Some jobs are just inherently more dangerous than others -- but nobody should be expected to put themselves in unreasonably unsafe conditions for a paycheck.
If you find yourself being asked to disregard safety rules and take on a task that you know is too dangerous, it's important to understand how to handle the situation. Here's what you need to know:
1. You may have the legal right to refuse to continue working
The Occupational Safety and Health Administration (OSHA) requires employers to keep the workplace free of conditions that could pose a significant danger to employees. If a situation arises where an employer is demanding that employees perform a dangerous job, the employees can refuse when:
- They have a reasonable belief that the conditions of the job pose an imminent threat of physical harm or even death.
- There is no time to report the condition to OSHA or any other appropriate agency for intervention.
- Their employer either cannot or will not amend the conditions to make them safer.
- There is no reasonable, viable alternative for the workers to use to get the job done.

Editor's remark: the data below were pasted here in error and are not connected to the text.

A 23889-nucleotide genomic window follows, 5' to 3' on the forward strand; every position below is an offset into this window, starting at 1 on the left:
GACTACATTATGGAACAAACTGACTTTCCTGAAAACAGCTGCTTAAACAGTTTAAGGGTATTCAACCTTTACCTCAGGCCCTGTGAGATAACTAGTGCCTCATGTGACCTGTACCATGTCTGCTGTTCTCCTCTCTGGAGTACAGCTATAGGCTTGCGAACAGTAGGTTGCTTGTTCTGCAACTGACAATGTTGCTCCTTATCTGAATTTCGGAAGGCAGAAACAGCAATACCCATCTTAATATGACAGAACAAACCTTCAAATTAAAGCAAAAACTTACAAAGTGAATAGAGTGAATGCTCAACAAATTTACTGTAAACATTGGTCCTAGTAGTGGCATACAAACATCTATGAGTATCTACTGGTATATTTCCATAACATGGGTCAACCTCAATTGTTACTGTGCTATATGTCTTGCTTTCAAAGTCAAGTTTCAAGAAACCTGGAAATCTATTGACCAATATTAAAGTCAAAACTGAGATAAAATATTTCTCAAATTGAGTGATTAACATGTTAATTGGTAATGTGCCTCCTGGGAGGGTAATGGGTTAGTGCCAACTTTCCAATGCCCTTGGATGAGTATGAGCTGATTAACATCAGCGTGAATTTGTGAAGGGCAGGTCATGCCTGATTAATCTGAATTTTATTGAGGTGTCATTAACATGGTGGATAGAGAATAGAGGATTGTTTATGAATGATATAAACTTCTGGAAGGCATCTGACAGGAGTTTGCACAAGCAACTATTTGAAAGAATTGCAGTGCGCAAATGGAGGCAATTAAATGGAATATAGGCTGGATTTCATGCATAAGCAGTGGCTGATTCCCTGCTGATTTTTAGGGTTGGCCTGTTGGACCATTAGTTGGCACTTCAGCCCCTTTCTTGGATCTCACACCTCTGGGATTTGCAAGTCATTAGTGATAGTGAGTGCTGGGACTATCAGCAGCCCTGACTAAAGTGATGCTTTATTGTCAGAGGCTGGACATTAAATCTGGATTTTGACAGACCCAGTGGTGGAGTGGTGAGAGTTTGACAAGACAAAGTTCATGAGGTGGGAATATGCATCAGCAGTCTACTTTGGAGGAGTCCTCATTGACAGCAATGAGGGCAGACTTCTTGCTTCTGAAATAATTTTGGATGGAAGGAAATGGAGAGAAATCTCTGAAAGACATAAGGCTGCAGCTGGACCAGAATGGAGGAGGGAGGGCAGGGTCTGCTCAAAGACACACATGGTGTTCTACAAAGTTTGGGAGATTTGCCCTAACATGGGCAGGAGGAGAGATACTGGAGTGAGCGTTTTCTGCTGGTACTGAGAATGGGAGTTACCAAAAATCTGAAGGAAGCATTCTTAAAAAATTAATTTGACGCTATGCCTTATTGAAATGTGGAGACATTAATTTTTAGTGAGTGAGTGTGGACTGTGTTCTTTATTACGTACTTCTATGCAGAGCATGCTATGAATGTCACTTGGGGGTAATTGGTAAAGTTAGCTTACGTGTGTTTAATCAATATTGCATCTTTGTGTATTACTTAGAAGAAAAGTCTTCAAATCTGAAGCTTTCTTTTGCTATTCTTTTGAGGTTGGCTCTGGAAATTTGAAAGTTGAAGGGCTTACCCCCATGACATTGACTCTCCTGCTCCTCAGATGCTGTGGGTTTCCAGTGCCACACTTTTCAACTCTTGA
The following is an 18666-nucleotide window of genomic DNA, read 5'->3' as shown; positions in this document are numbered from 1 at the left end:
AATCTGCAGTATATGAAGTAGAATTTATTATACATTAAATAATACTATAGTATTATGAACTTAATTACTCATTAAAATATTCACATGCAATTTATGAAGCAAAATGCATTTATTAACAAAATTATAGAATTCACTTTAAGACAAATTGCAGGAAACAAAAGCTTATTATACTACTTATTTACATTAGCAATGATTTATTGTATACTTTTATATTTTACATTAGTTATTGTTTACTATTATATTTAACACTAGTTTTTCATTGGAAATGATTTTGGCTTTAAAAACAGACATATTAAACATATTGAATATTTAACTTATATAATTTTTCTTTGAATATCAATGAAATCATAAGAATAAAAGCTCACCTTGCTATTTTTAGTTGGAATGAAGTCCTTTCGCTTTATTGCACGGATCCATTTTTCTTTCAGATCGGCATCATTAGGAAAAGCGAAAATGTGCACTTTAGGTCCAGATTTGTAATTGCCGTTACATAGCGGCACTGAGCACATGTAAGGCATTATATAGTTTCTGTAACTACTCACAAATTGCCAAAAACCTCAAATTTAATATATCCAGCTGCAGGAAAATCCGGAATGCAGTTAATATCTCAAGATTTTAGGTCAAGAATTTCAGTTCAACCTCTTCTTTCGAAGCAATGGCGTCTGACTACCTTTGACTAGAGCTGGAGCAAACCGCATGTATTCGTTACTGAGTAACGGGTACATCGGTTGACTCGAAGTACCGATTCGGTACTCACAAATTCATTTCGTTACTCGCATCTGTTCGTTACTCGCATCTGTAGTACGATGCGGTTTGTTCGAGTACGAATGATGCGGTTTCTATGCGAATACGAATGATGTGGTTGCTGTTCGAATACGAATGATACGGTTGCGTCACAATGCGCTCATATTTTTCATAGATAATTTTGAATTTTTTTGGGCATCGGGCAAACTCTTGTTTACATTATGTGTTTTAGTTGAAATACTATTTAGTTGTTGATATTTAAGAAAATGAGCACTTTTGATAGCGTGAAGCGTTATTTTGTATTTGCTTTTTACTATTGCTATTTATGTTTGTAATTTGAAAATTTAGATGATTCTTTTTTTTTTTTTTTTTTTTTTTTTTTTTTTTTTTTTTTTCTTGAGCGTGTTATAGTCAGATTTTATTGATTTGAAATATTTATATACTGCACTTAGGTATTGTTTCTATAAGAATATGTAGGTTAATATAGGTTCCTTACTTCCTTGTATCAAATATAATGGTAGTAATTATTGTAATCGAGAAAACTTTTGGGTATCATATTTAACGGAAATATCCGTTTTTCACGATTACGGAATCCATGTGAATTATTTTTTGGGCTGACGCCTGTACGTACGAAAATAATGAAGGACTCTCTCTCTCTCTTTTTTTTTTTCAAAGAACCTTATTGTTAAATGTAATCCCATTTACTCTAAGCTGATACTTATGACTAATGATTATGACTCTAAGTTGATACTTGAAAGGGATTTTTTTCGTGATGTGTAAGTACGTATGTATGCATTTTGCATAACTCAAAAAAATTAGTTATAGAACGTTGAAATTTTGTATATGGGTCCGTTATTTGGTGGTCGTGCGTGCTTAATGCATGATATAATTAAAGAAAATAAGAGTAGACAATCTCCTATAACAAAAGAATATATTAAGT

If you find yourself in such a situation, it's important to tell your employer why you are refusing to work and then stay put. Do not simply walk off the job. Wait to see if you are reassigned to a different task or are sent home. That helps protect you from allegations that you simply quit the job.
2. If you're retaliated against for refusing to work, you may have the ability to sue your employer
If you are demoted, given a less favorable job, transferred somewhere inconvenient or discharged from work entirely, you may have the ability to press a claim against your employer. Unfortunately, it isn't uncommon for employers to place their profits ahead of employee safety, so wrongful discharges are a common retaliation.
If you were terminated after refusing to work due to unsafe job conditions, find out more about your legal rights today.